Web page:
He said he would do everything he could “free up the coal” and bring back thousands of coal jobs lost amid steep competition from cheaper natural gas and regulations designed to cut air pollution and reduce greenhouse gases blamed for global warming.

And then there’s the second place candidate, whose noxious schemes are no less inflammatory than the first place finisher.

From the Houston Chronicle:

Sen. Ted Cruz of Texas called on the Justice Department to back off the oil industry, joining other Republican lawmakers asking Attorney General Loretta Lynch to drop any investigations into whether oil companies committed fraud in past statements downplaying the science and impact of climate change.

“The Obama administration and its allies in state attorney general offices across the country are threatening to use the power of government to intimidate and ultimately silence companies and researchers who do not agree with the government’s opinions about the allegedly harmful effects of climate change and what should be done about it,” Cruz, an unsuccessful Republican presidential candidate, said in a statement. “This is an abuse of power and a direct assault on the First Amendment.”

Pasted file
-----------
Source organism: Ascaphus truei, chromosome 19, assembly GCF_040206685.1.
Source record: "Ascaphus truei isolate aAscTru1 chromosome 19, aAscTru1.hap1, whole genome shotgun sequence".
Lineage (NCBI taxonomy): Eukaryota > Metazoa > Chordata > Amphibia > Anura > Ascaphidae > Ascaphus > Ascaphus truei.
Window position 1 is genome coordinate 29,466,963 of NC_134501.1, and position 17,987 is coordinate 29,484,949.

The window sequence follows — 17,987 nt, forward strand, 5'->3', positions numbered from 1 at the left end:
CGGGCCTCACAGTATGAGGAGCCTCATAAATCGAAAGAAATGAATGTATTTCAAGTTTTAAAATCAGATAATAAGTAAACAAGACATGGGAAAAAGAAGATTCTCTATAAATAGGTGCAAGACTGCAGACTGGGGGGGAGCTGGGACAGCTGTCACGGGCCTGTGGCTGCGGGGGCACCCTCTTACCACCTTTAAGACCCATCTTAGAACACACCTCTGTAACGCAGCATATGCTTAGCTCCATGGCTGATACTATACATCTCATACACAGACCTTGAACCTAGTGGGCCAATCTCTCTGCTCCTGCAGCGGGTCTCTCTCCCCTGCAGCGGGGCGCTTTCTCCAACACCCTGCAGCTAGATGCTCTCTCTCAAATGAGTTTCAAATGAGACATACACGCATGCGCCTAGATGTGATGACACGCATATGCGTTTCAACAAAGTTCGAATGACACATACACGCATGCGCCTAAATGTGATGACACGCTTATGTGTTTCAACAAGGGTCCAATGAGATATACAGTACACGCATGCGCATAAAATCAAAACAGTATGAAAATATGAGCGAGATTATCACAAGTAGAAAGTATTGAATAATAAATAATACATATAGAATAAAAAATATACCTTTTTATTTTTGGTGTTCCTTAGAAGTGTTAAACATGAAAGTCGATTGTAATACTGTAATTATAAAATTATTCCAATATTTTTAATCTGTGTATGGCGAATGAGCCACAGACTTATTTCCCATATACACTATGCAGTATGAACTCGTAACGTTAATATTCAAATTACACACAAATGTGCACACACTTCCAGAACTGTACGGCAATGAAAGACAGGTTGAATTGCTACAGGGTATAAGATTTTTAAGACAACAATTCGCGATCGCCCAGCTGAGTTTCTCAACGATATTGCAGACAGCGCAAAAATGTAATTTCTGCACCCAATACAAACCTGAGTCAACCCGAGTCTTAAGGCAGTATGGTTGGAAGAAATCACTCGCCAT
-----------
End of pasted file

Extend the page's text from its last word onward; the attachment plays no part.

The Justice Department did not respond to a request for comment.

Next up, two different responses the the fate of the world’s rapidly bleaching coral reefs.

Al Jazeera English focuses on dirty tricks Down Under:

Australia’s government has intervened to have all references to the country removed from a United Nations report examining the effect of climate change on world heritage sites over concern it could have a negative impact on tourism.